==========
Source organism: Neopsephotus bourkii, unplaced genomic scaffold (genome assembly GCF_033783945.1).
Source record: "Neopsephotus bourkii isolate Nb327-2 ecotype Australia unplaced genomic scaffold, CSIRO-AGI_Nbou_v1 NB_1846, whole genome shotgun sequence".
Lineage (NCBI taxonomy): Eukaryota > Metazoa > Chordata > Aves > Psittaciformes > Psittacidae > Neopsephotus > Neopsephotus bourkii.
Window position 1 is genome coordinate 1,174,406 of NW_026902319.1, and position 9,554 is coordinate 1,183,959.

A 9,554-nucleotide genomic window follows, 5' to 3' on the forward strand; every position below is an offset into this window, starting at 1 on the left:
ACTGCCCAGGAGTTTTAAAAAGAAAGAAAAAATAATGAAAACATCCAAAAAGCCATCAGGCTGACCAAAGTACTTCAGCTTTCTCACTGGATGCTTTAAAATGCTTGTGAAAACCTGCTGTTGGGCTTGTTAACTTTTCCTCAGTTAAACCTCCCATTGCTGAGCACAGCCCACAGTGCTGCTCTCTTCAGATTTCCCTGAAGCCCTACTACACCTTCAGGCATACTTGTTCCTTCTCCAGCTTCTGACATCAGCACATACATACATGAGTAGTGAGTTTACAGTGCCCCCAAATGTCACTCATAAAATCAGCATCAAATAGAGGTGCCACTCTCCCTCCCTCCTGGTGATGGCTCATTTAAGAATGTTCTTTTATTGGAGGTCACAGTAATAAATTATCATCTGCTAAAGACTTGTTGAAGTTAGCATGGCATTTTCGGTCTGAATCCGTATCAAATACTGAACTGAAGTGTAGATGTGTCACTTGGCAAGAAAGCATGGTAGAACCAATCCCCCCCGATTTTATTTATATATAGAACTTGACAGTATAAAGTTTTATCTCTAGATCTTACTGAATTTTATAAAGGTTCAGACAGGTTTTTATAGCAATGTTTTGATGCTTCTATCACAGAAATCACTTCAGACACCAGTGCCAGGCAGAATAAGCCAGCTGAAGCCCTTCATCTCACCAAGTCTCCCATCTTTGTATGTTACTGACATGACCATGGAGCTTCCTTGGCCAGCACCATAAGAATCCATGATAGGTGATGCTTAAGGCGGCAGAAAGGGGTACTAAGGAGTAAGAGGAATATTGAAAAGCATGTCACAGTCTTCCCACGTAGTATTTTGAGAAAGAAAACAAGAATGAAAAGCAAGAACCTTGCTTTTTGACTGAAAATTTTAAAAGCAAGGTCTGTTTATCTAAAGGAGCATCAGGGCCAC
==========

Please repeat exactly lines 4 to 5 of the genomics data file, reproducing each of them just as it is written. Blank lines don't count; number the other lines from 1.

Window position 1 is genome coordinate 1,174,406 of NW_026902319.1, and position 9,554 is coordinate 1,183,959.

A 9,554-nucleotide genomic window follows, 5' to 3' on the forward strand; every position below is an offset into this window, starting at 1 on the left: